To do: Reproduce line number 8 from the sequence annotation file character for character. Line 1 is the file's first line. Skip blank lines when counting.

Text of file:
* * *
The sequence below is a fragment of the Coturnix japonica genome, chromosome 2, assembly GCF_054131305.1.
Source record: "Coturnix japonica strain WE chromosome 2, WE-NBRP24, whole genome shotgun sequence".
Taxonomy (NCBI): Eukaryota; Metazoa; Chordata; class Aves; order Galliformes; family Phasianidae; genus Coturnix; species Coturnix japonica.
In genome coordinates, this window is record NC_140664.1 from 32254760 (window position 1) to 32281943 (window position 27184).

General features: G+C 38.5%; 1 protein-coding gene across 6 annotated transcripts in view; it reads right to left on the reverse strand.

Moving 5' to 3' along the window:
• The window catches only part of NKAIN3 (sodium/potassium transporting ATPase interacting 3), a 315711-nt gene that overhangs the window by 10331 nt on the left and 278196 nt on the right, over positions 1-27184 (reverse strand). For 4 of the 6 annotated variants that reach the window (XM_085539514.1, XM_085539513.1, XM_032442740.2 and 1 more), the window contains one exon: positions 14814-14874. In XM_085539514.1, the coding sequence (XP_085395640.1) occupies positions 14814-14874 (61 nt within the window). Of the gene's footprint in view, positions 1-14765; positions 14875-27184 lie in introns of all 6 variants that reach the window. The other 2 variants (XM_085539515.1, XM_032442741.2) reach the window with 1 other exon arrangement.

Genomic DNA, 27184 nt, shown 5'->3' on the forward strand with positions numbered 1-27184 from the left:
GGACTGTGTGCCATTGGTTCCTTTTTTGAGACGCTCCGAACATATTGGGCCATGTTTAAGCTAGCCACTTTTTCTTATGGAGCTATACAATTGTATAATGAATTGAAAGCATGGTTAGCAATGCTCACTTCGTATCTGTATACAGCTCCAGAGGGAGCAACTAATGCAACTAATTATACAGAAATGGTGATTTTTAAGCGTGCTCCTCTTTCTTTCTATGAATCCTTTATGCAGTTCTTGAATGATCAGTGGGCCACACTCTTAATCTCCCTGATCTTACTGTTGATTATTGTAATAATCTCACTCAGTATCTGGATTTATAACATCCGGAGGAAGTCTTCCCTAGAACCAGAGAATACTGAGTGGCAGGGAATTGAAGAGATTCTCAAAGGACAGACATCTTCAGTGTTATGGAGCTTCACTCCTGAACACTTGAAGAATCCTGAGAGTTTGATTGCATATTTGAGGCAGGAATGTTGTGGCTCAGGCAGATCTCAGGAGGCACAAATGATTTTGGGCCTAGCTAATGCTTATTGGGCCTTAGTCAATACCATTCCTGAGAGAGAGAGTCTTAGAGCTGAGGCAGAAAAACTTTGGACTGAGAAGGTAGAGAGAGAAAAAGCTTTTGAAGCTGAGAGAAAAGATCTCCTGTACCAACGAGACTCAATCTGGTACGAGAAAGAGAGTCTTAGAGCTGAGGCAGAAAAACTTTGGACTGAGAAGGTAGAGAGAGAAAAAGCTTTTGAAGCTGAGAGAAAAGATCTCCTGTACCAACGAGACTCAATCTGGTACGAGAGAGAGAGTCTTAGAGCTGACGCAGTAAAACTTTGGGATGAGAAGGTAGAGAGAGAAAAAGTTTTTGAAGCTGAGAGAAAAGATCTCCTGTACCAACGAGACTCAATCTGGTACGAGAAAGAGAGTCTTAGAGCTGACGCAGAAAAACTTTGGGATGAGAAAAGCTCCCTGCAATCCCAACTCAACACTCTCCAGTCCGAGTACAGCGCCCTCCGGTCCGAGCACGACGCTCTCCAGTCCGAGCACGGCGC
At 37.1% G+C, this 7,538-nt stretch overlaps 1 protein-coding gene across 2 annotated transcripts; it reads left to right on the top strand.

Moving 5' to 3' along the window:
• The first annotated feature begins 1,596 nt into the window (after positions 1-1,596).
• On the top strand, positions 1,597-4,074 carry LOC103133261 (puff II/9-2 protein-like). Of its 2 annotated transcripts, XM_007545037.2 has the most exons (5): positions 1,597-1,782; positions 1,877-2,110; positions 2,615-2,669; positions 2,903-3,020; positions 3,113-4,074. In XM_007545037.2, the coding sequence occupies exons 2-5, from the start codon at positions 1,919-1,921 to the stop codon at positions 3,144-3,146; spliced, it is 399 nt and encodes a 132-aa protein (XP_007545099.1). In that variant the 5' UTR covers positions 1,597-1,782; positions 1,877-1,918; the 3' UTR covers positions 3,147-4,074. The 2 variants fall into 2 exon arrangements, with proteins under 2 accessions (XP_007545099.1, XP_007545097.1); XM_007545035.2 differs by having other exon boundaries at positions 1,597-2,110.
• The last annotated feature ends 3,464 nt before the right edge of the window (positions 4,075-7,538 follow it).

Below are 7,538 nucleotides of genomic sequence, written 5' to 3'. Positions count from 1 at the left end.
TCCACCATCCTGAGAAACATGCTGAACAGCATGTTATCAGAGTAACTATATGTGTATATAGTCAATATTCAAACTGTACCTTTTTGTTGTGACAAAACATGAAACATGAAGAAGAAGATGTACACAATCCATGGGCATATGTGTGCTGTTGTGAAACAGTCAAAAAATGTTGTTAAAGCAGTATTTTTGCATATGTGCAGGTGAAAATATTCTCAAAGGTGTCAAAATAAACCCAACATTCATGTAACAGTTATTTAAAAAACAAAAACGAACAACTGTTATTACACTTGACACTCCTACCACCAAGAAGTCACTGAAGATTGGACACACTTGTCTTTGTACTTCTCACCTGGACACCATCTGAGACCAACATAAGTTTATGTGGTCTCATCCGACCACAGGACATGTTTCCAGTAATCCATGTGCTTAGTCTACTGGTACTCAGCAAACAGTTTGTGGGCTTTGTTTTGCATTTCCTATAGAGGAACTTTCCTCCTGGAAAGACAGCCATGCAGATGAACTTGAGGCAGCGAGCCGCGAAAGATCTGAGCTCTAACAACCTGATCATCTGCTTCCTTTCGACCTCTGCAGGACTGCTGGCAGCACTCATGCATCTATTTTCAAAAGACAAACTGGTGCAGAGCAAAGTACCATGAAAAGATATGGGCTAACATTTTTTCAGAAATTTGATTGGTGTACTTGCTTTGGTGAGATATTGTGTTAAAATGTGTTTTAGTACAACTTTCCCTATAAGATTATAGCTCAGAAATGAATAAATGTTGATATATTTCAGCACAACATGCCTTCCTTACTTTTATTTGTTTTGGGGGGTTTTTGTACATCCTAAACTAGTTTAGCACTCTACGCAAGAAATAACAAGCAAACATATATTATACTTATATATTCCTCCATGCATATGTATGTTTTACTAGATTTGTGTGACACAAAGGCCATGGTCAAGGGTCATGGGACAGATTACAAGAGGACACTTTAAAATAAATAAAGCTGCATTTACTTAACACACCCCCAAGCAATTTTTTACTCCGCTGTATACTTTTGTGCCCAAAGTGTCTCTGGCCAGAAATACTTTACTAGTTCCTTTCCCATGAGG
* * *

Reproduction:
Genomic DNA, 27184 nt, shown 5'->3' on the forward strand with positions numbered 1-27184 from the left: